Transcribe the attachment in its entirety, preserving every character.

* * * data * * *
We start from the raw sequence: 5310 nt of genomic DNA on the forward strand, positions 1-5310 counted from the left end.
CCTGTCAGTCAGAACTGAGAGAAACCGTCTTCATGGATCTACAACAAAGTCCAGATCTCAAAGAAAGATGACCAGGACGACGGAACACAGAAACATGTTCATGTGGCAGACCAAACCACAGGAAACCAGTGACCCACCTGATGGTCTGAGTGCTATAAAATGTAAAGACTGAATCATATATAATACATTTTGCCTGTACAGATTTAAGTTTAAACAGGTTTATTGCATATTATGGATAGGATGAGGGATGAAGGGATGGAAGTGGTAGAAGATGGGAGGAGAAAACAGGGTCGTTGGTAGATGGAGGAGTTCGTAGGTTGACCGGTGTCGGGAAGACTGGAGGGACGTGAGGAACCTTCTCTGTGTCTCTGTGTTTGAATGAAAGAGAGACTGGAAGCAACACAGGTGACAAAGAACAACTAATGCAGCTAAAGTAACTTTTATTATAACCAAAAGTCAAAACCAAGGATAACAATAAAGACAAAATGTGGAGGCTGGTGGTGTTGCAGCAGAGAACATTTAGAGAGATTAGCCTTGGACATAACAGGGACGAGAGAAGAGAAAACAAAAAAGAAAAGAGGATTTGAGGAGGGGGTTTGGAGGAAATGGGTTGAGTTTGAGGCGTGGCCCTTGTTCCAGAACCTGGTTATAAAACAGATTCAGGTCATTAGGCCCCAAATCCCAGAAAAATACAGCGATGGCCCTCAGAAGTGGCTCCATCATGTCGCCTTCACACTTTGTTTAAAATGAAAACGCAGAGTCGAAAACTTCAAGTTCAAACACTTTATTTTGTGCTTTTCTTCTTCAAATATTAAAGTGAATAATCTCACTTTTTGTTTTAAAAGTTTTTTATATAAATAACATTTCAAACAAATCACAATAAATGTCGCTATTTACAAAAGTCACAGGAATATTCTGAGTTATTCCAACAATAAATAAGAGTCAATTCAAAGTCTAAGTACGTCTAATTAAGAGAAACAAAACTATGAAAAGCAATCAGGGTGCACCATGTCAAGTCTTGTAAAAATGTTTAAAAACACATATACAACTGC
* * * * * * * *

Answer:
We start from the raw sequence: 5310 nt of genomic DNA on the forward strand, positions 1-5310 counted from the left end.
CCTGTCAGTCAGAACTGAGAGAAACCGTCTTCATGGATCTACAACAAAGTCCAGATCTCAAAGAAAGATGACCAGGACGACGGAACACAGAAACATGTTCATGTGGCAGACCAAACCACAGGAAACCAGTGACCCACCTGATGGTCTGAGTGCTATAAAATGTAAAGACTGAATCATATATAATACATTTTGCCTGTACAGATTTAAGTTTAAACAGGTTTATTGCATATTATGGATAGGATGAGGGATGAAGGGATGGAAGTGGTAGAAGATGGGAGGAGAAAACAGGGTCGTTGGTAGATGGAGGAGTTCGTAGGTTGACCGGTGTCGGGAAGACTGGAGGGACGTGAGGAACCTTCTCTGTGTCTCTGTGTTTGAATGAAAGAGAGACTGGAAGCAACACAGGTGACAAAGAACAACTAATGCAGCTAAAGTAACTTTTATTATAACCAAAAGTCAAAACCAAGGATAACAATAAAGACAAAATGTGGAGGCTGGTGGTGTTGCAGCAGAGAACATTTAGAGAGATTAGCCTTGGACATAACAGGGACGAGAGAAGAGAAAACAAAAAAGAAAAGAGGATTTGAGGAGGGGGTTTGGAGGAAATGGGTTGAGTTTGAGGCGTGGCCCTTGTTCCAGAACCTGGTTATAAAACAGATTCAGGTCATTAGGCCCCAAATCCCAGAAAAATACAGCGATGGCCCTCAGAAGTGGCTCCATCATGTCGCCTTCACACTTTGTTTAAAATGAAAACGCAGAGTCGAAAACTTCAAGTTCAAACACTTTATTTTGTGCTTTTCTTCTTCAAATATTAAAGTGAATAATCTCACTTTTTGTTTTAAAAGTTTTTTATATAAATAACATTTCAAACAAATCACAATAAATGTCGCTATTTACAAAAGTCACAGGAATATTCTGAGTTATTCCAACAATAAATAAGAGTCAATTCAAAGTCTAAGTACGTCTAATTAAGAGAAACAAAACTATGAAAAGCAATCAGGGTGCACCATGTCAAGTCTTGTAAAAATGTTTAAAAACACATATACAACTGC